12. bathcat October 24, 2012 at 17:07

    no saving the west.

    “If God meant to interfere in the degeneracy of mankind would he not have done so by now? Wolves cull themselves, man. What other creature could? And is the race of man not more predacious yet? The way of the world is to bloom and to flower and die but in the affairs of men there is no waning and the noon of his expression signals the onset of night. His spirit is exhausted at the peak of its achievement. His meridian is at once his darkening and the evening of his day. He loves games? Let him play for stakes. This you see here, these ruins wondered at by tribes of savages, do you not think that this will be again? Aye. And again. With other people, with other sons.”

  13. figno November 19, 2012 at 19:16

    “But still the elite today is still characterised by allegiance to the post-christian creed of human equality…”

    Superficial. Those who enforce the mandates of the elite, those who give a glowing mask to the face of the elite, these, perhaps are characterised in this way. But the elite of the West – those who control the currency and the discourse and set the limits of thought – have not considered themselves equal to anyone for thousands of years.

  14. SDL December 17, 2012 at 22:56

    I’ve just started reading Land’s earlier writings. He seemed to be critical of the left because it wasn’t radical enough, not because he himself wasn’t a leftist. It’s quite possible to pull quotes that make him sound like a run-of-the-mill academic progressive. Did something change in him? Or am I misreading his old texts?

    • spandrell December 18, 2012 at 00:42

      Please do pull some quotes, that’s very interesting.
      He told me he still holds Deleuze and Gattari as the best philosophers of the century. So there it goes.

      • SDL December 18, 2012 at 06:38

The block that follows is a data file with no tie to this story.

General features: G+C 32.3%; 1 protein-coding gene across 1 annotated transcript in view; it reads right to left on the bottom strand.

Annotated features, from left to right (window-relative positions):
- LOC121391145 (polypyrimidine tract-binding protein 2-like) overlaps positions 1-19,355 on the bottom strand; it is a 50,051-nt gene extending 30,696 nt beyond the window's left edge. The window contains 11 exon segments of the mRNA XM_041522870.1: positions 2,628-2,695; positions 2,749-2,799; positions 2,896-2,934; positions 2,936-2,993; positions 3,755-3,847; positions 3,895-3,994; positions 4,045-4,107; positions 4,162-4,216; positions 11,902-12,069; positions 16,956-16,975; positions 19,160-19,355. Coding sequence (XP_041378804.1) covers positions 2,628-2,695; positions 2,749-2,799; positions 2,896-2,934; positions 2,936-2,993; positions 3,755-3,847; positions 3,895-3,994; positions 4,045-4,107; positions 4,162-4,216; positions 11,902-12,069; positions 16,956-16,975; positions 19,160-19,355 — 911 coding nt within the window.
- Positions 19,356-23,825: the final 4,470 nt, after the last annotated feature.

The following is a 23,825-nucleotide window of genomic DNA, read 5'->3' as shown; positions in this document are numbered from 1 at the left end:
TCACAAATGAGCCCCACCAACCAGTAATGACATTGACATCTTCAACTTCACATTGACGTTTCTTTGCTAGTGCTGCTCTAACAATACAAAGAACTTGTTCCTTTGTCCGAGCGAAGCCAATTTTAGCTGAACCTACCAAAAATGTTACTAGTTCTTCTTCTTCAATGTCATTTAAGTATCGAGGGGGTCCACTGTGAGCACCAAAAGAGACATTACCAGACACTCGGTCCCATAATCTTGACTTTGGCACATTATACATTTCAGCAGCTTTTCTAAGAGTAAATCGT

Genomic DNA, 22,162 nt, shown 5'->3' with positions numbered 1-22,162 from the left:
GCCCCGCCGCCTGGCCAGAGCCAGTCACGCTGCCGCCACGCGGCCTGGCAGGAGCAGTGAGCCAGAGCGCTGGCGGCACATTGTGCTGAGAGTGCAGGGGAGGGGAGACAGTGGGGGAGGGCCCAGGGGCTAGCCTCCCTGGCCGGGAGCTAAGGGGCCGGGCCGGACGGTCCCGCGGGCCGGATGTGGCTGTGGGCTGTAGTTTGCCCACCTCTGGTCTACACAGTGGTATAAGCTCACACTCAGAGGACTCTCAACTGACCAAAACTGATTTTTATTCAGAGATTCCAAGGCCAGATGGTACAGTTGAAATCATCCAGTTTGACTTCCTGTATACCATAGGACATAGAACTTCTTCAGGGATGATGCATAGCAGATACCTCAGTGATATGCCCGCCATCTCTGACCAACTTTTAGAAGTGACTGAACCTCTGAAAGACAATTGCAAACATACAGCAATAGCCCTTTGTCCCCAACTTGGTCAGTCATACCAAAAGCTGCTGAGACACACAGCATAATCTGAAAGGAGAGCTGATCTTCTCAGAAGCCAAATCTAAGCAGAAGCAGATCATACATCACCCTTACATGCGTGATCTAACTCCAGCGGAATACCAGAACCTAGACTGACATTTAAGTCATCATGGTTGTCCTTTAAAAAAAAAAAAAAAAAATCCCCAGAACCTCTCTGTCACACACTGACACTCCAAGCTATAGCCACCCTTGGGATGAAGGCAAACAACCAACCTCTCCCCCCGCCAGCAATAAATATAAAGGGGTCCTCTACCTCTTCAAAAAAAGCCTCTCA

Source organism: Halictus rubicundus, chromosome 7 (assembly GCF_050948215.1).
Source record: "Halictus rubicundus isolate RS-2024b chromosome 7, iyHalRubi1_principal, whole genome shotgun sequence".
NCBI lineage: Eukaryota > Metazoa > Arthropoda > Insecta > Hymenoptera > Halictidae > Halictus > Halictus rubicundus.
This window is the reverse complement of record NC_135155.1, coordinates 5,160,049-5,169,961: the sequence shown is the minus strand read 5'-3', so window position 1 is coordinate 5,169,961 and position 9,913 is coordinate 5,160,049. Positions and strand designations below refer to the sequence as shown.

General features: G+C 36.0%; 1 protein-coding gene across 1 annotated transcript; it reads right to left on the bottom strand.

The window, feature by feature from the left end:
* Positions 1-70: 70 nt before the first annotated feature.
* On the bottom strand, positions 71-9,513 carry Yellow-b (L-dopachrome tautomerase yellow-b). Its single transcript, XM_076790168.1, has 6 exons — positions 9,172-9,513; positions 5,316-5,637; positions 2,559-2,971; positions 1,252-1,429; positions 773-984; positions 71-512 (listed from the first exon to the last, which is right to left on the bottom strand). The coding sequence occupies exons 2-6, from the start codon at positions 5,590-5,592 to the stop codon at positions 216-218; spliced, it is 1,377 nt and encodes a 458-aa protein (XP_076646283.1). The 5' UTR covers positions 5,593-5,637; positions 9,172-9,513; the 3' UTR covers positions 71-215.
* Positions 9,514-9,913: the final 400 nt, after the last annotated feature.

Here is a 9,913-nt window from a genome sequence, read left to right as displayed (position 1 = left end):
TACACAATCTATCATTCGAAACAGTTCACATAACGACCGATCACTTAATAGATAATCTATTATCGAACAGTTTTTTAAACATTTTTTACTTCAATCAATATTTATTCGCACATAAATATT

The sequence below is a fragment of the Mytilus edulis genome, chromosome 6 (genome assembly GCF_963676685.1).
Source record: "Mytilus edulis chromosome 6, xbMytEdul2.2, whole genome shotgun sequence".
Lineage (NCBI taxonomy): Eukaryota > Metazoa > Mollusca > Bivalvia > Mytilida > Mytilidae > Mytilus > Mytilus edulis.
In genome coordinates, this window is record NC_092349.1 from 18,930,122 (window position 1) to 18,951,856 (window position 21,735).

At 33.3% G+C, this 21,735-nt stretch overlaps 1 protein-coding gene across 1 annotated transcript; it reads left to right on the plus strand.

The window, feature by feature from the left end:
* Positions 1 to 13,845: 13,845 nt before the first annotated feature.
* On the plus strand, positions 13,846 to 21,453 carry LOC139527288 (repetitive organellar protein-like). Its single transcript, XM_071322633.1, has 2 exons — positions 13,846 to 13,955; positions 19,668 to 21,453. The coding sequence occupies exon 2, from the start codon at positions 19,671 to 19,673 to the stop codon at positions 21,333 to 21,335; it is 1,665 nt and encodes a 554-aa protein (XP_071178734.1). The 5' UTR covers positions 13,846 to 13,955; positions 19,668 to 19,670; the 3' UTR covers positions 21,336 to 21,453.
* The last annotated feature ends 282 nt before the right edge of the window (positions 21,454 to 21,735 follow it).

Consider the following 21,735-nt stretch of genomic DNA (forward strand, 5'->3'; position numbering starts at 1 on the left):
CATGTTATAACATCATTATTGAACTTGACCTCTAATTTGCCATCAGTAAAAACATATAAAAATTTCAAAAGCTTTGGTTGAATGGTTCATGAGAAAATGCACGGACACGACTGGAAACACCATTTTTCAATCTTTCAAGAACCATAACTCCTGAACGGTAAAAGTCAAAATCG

“Humanism (capitalist patriarchy) is the same thing as our imprisonment.”

        “What we have to tried to show apropos of capitalism is how it inherited much from a transcendent death-carrying agency, the despotic signifier, but also how it brought about this agency’s effusion in the full immanence of its own system.”

        “For the purpose of understanding the complex network of race, gender, and class oppressions that constitute our global modernity it is very rewarding to attend to the evolution of the apartheid policies of the South African regime, since apartheid is directed towards the construction of a microcosm of the neo-colonial order.”

        “Critique belongs to capital because it is the first inherently progressive theoretical procedure to emerge upon the earth;avoiding both the formal conservatism of inductive natural science and the material conservatism of dogmatic metaphysics. In the case both of the mode of production and the mode of reason what is evident is a self-perpetuating movement of deregulation, whose tendency is towards an increasingly radical prioritization of the interrogative impulse. Of course. as Deleuze and Guattari themselves indicate so graphically in their work, this process of immanent liberation is constrained by active reconstitution of archaic control mechanisms; faiths. state machinery, parochia laffinities, neo-tribalisms, an increasing ludicrous farce of authority,morals, marriages, and mortgages.”

        As you can tell from the last quote, Land’s old writing is High Postmodernism at its–err–finest. It’s difficult to read, and you can never be sure if he’s being ironic or not, if he’s building up a theory only to show how absurd it is. Certainly, some of his writings on death and nihilism show hints of a rightward turn. But it’s almost impossible to believe that the Nick Land of the 1980s and 90s is the same Nick Land blogging at Urban Futures. In fact, if you do a search for his name, you’ll find some left-leaning academic philosophers blogging about his Urban Futures stuff, seemingly trying to read it as a critique of the very “reacto-sphere” he culls from to write his essays.